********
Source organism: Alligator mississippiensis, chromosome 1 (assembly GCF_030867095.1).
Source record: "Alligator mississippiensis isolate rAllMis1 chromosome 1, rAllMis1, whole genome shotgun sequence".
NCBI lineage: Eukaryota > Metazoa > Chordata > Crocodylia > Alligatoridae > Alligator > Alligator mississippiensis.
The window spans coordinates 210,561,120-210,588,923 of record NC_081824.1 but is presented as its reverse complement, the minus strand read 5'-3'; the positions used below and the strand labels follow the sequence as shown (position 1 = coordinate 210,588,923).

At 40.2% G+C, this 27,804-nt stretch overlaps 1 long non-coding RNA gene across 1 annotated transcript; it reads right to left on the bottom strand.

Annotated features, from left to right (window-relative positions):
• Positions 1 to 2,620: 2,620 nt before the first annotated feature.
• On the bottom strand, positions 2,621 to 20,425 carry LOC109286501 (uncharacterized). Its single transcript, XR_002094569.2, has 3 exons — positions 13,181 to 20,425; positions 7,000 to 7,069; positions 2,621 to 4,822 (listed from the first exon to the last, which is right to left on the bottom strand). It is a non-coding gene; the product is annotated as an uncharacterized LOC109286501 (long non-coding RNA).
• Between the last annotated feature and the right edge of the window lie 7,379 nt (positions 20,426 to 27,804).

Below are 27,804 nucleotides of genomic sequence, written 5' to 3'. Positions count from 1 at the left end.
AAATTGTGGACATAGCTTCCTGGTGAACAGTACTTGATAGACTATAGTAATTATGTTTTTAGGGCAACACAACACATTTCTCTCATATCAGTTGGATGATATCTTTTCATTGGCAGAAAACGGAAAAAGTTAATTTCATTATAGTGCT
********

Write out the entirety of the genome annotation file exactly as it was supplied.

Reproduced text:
Source organism: Alligator mississippiensis, chromosome 1 (assembly GCF_030867095.1).
Source record: "Alligator mississippiensis isolate rAllMis1 chromosome 1, rAllMis1, whole genome shotgun sequence".
NCBI lineage: Eukaryota > Metazoa > Chordata > Crocodylia > Alligatoridae > Alligator > Alligator mississippiensis.
The window spans coordinates 210,561,120-210,588,923 of record NC_081824.1 but is presented as its reverse complement, the minus strand read 5'-3'; the positions used below and the strand labels follow the sequence as shown (position 1 = coordinate 210,588,923).

At 40.2% G+C, this 27,804-nt stretch overlaps 1 long non-coding RNA gene across 1 annotated transcript; it reads right to left on the bottom strand.

Annotated features, from left to right (window-relative positions):
• Positions 1 to 2,620: 2,620 nt before the first annotated feature.
• On the bottom strand, positions 2,621 to 20,425 carry LOC109286501 (uncharacterized). Its single transcript, XR_002094569.2, has 3 exons — positions 13,181 to 20,425; positions 7,000 to 7,069; positions 2,621 to 4,822 (listed from the first exon to the last, which is right to left on the bottom strand). It is a non-coding gene; the product is annotated as an uncharacterized LOC109286501 (long non-coding RNA).
• Between the last annotated feature and the right edge of the window lie 7,379 nt (positions 20,426 to 27,804).

Below are 27,804 nucleotides of genomic sequence, written 5' to 3'. Positions count from 1 at the left end.
AAATTGTGGACATAGCTTCCTGGTGAACAGTACTTGATAGACTATAGTAATTATGTTTTTAGGGCAACACAACACATTTCTCTCATATCAGTTGGATGATATCTTTTCATTGGCAGAAAACGGAAAAAGTTAATTTCATTATAGTGCT